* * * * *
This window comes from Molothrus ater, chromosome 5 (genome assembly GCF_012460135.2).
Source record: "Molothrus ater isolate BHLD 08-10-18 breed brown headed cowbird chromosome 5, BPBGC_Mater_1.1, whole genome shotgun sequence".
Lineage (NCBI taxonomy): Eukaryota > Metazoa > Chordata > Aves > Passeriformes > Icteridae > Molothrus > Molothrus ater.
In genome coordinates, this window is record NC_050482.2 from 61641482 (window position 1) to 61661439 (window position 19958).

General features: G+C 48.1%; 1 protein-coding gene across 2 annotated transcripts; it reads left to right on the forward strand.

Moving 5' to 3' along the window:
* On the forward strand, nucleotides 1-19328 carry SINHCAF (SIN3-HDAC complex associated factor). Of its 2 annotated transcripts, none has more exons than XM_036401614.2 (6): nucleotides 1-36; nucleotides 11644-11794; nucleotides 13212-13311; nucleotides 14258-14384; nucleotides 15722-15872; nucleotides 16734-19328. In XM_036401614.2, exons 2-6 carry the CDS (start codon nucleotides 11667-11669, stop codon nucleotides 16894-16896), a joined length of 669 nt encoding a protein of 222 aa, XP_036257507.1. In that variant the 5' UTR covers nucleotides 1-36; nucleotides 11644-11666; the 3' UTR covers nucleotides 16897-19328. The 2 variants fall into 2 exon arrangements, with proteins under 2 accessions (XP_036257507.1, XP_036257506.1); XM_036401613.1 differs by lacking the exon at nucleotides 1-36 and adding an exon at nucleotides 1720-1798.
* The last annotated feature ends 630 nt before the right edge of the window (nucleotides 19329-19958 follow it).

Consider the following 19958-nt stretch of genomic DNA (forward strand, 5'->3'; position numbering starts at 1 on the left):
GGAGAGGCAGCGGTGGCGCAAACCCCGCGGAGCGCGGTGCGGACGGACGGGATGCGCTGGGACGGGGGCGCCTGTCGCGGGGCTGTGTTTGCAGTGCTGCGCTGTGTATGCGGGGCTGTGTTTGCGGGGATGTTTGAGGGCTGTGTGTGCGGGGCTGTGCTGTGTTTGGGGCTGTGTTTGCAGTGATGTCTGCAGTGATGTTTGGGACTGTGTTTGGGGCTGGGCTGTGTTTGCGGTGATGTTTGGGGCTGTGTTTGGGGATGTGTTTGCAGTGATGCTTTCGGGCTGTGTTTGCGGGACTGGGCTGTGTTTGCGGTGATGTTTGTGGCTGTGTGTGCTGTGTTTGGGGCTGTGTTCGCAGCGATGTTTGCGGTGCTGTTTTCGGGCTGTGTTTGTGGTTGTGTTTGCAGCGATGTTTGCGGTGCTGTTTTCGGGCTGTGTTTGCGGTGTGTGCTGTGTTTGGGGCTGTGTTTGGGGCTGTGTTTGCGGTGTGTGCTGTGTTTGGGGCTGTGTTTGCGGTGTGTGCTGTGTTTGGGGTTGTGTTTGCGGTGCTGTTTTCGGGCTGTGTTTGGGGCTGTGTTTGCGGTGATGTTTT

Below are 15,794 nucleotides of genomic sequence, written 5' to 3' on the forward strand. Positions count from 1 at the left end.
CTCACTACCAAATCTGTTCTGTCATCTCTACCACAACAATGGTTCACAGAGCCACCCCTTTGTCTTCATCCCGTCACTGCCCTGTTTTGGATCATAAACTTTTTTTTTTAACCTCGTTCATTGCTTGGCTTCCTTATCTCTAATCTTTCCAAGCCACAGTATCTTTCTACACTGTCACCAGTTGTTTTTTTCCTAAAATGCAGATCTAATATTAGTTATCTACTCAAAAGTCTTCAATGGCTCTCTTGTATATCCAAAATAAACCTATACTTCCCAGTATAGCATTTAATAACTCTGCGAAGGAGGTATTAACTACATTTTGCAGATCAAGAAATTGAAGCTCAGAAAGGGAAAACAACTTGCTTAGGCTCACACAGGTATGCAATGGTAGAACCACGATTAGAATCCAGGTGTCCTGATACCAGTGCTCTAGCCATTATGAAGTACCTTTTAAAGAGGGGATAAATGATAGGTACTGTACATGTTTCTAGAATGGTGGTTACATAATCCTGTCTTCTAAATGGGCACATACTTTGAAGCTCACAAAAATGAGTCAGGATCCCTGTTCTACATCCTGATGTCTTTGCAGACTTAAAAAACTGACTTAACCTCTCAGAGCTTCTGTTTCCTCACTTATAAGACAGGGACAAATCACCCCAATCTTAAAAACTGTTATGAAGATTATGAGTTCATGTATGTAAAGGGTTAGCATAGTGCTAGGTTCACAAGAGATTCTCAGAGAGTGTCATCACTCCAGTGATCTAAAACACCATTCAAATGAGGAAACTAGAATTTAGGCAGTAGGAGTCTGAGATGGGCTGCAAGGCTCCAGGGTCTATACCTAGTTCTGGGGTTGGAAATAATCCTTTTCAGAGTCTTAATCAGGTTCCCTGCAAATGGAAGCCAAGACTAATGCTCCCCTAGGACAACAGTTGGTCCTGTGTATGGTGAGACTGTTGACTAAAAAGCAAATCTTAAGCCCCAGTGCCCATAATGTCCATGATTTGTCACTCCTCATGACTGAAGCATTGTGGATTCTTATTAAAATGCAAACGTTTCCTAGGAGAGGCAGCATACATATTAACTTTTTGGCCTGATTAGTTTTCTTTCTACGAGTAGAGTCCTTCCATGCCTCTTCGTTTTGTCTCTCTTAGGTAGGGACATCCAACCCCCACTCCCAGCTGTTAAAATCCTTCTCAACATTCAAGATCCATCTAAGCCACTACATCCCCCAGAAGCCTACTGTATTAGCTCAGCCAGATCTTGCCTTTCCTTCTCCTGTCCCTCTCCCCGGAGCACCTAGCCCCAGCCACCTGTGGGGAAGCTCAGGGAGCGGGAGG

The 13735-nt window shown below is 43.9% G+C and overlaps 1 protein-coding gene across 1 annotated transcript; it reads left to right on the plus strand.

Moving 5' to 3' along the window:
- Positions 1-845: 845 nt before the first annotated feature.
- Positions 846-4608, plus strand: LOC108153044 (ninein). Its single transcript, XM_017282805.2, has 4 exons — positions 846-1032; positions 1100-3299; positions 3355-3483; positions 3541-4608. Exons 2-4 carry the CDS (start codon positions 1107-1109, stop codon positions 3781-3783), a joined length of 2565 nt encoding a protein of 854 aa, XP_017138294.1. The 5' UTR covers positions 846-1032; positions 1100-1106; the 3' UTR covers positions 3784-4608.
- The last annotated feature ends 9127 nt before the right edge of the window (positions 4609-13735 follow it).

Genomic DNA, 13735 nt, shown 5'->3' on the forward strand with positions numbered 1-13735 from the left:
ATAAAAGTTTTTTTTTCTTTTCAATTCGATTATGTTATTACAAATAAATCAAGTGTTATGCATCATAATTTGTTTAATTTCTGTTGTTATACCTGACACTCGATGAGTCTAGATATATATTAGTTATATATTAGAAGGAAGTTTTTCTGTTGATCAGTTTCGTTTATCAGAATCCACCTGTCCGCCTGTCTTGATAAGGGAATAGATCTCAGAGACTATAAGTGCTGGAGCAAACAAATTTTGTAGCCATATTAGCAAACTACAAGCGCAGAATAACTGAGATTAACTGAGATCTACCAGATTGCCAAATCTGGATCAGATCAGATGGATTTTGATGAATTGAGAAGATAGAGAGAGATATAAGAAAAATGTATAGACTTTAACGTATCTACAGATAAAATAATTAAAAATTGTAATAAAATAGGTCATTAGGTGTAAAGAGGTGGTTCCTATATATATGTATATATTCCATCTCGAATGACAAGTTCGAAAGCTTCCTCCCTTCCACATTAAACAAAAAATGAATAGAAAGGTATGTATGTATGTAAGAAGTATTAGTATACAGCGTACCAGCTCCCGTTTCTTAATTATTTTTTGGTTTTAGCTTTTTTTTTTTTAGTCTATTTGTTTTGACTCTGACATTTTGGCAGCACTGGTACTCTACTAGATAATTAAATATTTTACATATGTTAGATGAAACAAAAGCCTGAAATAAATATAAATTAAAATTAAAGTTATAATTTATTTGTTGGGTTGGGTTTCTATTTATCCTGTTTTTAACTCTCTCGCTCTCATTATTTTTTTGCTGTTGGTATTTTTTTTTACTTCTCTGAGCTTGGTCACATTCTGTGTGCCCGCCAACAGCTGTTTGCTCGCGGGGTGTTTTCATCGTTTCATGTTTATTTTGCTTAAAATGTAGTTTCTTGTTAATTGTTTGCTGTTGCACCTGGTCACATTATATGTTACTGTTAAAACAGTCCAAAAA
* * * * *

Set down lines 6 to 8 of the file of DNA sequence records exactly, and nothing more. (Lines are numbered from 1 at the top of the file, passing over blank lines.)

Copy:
Moving 5' to 3' along the window:
* On the forward strand, nucleotides 1-19328 carry SINHCAF (SIN3-HDAC complex associated factor). Of its 2 annotated transcripts, none has more exons than XM_036401614.2 (6): nucleotides 1-36; nucleotides 11644-11794; nucleotides 13212-13311; nucleotides 14258-14384; nucleotides 15722-15872; nucleotides 16734-19328. In XM_036401614.2, exons 2-6 carry the CDS (start codon nucleotides 11667-11669, stop codon nucleotides 16894-16896), a joined length of 669 nt encoding a protein of 222 aa, XP_036257507.1. In that variant the 5' UTR covers nucleotides 1-36; nucleotides 11644-11666; the 3' UTR covers nucleotides 16897-19328. The 2 variants fall into 2 exon arrangements, with proteins under 2 accessions (XP_036257507.1, XP_036257506.1); XM_036401613.1 differs by lacking the exon at nucleotides 1-36 and adding an exon at nucleotides 1720-1798.
* The last annotated feature ends 630 nt before the right edge of the window (nucleotides 19329-19958 follow it).